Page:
To rebalance its corporate activities, GE wants to expand its industrial capacity and tone down its financial-services segment.

ILFC must sell planes, rather than buy more, to maintain its high credit rating and finance the heavy load of orders it placed with Airbus and Boeing before the Sept. 11 attacks.

Boullioun was founded in 1986 by Ernest “Tex” Boullioun, the renowned former Boeing salesman who was president of the jet maker’s commercial-airplane division from 1972 until 1981. It was a handshake in 1978 between Boullioun and Frank Borman, president of Eastern Airlines, that led to development of the 757.

On Boullioun’s retirement from his leasing firm in 1995, banker Robert Genise, a company veteran, became chief executive.

The company was initially backed by a $300 million line of credit from Sumitomo Trust, a major Japanese bank.

In 1994, Sumitomo bought the company outright, providing capital that was used to launch Singapore Aircraft Leasing Enterprise (SALE), a 50-50 Boullioun joint venture with Singapore Airlines that became a successful lessor of wide-body jets. (WestLB, in preparation for the sale of Boullioun, took over the company’s stake in SALE.)

The Sumitomo deal marked the beginning of sustained growth, as Boullioun focused on supplying airlines with Boeing and Airbus narrow-body jets popular with low-cost carriers.

When its founder retired in 1995, Boullioun had $380 million in assets. By the end of last year, the airplane portfolio was worth $3.4 billion.

After previously owning only used jets, Boullioun in 1998 ordered its first new airplanes, 30 Boeing 737-700/800 jets. Six months later, it placed its first Airbus order for 30 new A320s.

Boullioun’s planes are on lease to 48 airlines around the world. Regular maintenance and overhaul work is often done at the Goodrich jet-maintenance facility in Everett.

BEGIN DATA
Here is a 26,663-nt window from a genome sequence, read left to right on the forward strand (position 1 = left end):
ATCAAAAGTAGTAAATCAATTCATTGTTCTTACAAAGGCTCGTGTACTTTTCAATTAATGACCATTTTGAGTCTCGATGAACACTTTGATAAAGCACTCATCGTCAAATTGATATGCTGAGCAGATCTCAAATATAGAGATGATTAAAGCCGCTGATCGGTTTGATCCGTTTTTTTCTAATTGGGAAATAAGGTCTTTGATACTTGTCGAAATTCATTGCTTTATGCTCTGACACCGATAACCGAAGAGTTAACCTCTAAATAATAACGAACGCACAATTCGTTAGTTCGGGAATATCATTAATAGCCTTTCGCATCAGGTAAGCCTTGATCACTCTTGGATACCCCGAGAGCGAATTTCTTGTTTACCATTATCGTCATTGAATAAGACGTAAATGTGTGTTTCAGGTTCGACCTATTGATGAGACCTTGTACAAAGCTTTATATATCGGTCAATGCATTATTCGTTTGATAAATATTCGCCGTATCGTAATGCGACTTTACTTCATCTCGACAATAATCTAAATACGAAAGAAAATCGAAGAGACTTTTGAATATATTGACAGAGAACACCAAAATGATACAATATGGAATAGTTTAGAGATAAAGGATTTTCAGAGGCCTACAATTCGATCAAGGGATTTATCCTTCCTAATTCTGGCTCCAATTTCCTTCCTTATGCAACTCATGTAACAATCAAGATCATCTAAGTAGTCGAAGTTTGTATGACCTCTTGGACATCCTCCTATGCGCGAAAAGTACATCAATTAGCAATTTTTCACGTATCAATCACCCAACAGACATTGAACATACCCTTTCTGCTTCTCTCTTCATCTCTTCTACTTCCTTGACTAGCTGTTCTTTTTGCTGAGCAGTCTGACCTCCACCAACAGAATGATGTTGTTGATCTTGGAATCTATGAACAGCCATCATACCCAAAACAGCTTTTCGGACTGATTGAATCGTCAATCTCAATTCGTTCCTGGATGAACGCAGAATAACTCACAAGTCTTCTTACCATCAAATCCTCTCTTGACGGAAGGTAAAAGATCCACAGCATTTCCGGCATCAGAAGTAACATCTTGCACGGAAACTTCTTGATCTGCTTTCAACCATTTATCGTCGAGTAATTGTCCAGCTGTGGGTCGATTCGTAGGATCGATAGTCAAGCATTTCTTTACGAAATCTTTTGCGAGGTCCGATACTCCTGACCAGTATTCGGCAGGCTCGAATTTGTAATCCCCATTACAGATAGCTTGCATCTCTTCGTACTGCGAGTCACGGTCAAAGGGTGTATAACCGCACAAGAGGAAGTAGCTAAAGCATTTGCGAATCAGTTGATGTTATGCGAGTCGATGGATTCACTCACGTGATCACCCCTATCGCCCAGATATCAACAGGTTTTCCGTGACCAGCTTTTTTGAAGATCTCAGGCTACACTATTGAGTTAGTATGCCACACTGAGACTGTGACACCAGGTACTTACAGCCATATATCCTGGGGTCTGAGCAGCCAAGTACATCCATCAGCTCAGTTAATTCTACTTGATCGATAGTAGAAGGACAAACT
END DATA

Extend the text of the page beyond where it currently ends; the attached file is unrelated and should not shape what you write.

The company’s stellar trajectory changed course with two ownership shifts.

In late 1998, with the Japanese banking industry in some difficulty, Sumitomo sold at a premium to Germany’s Deutsche Bank.

In 2001, Deutsche Bank sold Boullioun to WestLB, another German bank.

Later that year, the Sept. 11 attacks staggered the aviation industry. Boullioun’s response was to become more aggressive, buying jets at depressed prices and leasing them back to the airlines.

The strategy worked. In the industry’s worst downturn ever, Boullioun continued to flourish.

But parent WestLB was soon in serious trouble.

It lost big on bad loans; it threw away $700 million on a British TV-rental business, and it invested in WorldCom. In 2003, shareholders ousted WestLB’s management, and the new team decided to divest its nonbanking assets.

Boullioun was once again put on the block, and this time it won’t survive as a distinct entity.

Its sale leaves the region with aircraft-leasing company AWAS, also based in Bellevue and owned by Morgan Stanley.

Given the interest in aircraft lessors, AWAS could also become an acquisition target. However, its planes are older than Boullioun’s and the company would not fetch nearly as high a price.

Dominic Gates: 206-464-2963 or dgates@seattletimes.com